Monday, June 29, 2015

Disarray Over How To Retake Iraq’s Ramadi

The effort to retake Ramadi in Anbar province is now on hold. Immediately after the city was taken an operation was announced to retake it, but then things seemed to go awry. The Hashd wanted to clear northern Anbar instead of Ramadi, and then said it would focus upon Fallujah. Local tribes wanted to immediately attack the city, but were told that a plan needed to be formulated first, which contradicted earlier statements. The result is that the effort to take Ramadi appears in disarray.

The problem with the Ramadi operation is that too many parties are involved with no one apparently in command. On May 17, 2015 the Iraqi Security Forces (ISF) began retreating from Ramadi, which led to its fall. Local tribes wanted to counter attack right away, but were told to stop because there were no plans. Nine days later, the Hashd said that the effort to free the city had begun. At the end of the month, Badr Organization Hadi Ameri told the press that he had his own plan for fighting the Islamic State in Anbar. First, Ameri stated that retaking Ramadi immediately was out of the question. Instead, Badr was going to secure northern, northeast, and eastern Anbar to cut off IS’s supply lines. That’s the reason why Hashd have been involved in operations to clear places like Thar Thar, which is to the north of Fallujah in between Lake Thar Thar and the Salahaddin border. The spokesman for the Hashd then announced that Fallujah would be the next target rather than Ramadi, because Baghdad needed to be protected. Finally, the Hashd said that the Ramadi operations were on hold so that people could leave the area. The problem with these plans were that they were all done independently of the Iraqi government. The Hashd for example announced the Ramadi offensive not the Defense Ministry. The Hashd decided that eastern Anbar and then Fallujah would be cleared first. A member of the Anbar provincial council complained that this was all the sign of a lack of a united command. He went on to say that the Hashd didn’t listen to the Anbar Operations Command, that there was no cooperation between the Hashd, the Iraqi Security Forces (ISF) and tribes, and that the government was delaying things waiting for tribal fighters to be trained by the Americans. The Anbar councilman was exactly right. The fight in Anbar is being complicated by the plethora of organizations involved that don’t appear to be cooperating. That accounts for the lack of a unified strategy to retake Ramadi, and groups operating at cross purposes.

This is not the first time this has happened. The Tikrit offensive for example, was planned by pro-Iranian Hashd groups and Tehran and presented to the Iraqi government as a fait accompli. The weakness of Baghdad in the face of the insurgency led it to rely upon private groups for its defense. There is still the Iraqi army and police, but they were devastated after the fall of Mosul and are in a slow and long process to rebuild itself. There is the Hashd that is supposed to be under the command of the Prime Minister, but as Ramadi and Tikrit showed his power over them is nominal. The Hashd itself are split between different groups that don’t always work with each other because of different loyalties and long time rivalries. There are the tribes, which are weak and divided and lack the arms to face the militants on their own and have come to rely upon anyone that will provide it with military support. Finally, there is the peshmerga, which are also divided by party, and have not shown much willingness to venture outside of the disputed territories, which they claim as their own, and want to annex. The result is a series of delayed or drawn out offensives. Ramadi could well be re-taken, but it doesn’t appear like that will happen anytime soon. Not only that, but it has already been one month since the city was seized by IS giving it plenty of time to build up its defenses. These have not proven to stand up to a determined and large assault, but they are effective in taking a deadly toll. If Ramadi was moved on immediately the government’s forces could have saved a lot of time and casualties. This is a dilemma that Baghdad will have to face for the foreseeable future as the state remains weak and has to use whatever forces are available to fight the Islamic State.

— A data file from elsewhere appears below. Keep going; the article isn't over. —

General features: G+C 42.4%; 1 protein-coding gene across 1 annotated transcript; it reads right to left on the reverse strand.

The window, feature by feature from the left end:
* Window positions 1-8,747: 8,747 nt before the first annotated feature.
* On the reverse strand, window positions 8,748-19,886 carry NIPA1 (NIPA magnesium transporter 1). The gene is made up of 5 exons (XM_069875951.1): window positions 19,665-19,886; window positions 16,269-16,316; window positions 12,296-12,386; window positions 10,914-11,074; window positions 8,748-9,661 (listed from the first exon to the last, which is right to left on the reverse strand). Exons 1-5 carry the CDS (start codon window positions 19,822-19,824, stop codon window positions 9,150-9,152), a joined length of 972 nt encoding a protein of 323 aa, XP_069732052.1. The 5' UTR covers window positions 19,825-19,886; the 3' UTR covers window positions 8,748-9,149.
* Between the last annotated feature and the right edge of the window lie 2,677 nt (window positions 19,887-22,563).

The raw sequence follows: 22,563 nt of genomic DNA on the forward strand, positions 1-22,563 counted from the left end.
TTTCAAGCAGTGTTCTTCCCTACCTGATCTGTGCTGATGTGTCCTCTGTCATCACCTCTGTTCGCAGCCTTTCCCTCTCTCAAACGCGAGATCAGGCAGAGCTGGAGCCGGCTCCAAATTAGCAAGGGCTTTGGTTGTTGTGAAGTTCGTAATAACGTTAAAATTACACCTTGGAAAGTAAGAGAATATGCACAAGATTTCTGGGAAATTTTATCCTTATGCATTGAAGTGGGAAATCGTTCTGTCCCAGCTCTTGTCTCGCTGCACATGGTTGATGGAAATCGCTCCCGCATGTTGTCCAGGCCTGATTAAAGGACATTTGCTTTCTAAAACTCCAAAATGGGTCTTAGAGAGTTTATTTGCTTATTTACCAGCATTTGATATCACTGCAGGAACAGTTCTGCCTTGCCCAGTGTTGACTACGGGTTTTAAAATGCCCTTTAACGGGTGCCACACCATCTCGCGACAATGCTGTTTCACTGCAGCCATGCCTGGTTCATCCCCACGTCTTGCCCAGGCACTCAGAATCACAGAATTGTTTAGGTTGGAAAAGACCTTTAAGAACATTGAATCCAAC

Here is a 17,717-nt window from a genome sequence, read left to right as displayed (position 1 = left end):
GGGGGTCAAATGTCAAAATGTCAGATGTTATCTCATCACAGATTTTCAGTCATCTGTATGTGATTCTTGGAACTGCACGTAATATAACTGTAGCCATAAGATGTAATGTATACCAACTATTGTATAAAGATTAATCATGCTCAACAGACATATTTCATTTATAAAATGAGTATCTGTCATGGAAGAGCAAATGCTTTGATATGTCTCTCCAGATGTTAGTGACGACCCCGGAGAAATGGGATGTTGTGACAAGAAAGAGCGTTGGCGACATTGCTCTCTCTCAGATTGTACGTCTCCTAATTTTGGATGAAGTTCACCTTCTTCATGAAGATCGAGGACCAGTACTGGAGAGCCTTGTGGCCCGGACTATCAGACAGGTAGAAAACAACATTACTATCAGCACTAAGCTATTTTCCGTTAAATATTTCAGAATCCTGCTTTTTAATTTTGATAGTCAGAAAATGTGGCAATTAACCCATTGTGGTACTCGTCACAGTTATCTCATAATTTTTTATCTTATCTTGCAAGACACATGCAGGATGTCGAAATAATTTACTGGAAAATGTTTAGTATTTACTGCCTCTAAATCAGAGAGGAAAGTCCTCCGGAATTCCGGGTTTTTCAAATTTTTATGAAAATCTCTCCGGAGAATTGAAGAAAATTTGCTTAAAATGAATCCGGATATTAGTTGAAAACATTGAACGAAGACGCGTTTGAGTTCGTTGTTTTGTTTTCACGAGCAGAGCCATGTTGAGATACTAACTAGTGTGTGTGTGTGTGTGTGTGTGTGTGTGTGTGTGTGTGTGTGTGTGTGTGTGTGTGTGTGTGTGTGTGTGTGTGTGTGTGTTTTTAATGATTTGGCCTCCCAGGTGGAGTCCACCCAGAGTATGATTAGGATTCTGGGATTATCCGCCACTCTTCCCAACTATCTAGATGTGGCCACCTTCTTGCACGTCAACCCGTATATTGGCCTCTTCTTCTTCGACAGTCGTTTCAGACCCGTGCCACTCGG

Coker, Margaret, “How Islamic State’s Win in Ramadi Reveals New Weapons, Tactical Sophistication and Prowess,” Wall Street Journal, 5/25/15

Daragahi, Borzou and Solomon, Eika, “Iraq launches operation to retake Ramadi from Isis,” Financial Times, 5/26/15

Al Mada, “Anbar tribes waiting for “central plan” for freeing of Baiji and Ramadi,” 6/20/15
- “Badr bloc: We oppose the use of the international alliance in Ramadi, but our coordination with the army is high,” 6/2/15
- “Popular Crowd: Plan to free Ramadi and Fallujah will be carried out with minimal losses,” 6/18/15

Al Masalah, “Popular crowd: Fallujah is the next step,” 6/9/15

Morris, Loveday, “Pro-Iran militias take upper hand after U.S.-backed forces crumble in Anbar,” Washington Post, 5/30/15

Rudaw, “Ramadi military operations halted,” 6/16/15

Spencer, Richard, “Americans cannot save Ramadi from Isil, Iraq’s strongman militia leader says,” Telegraph, 5/31/15

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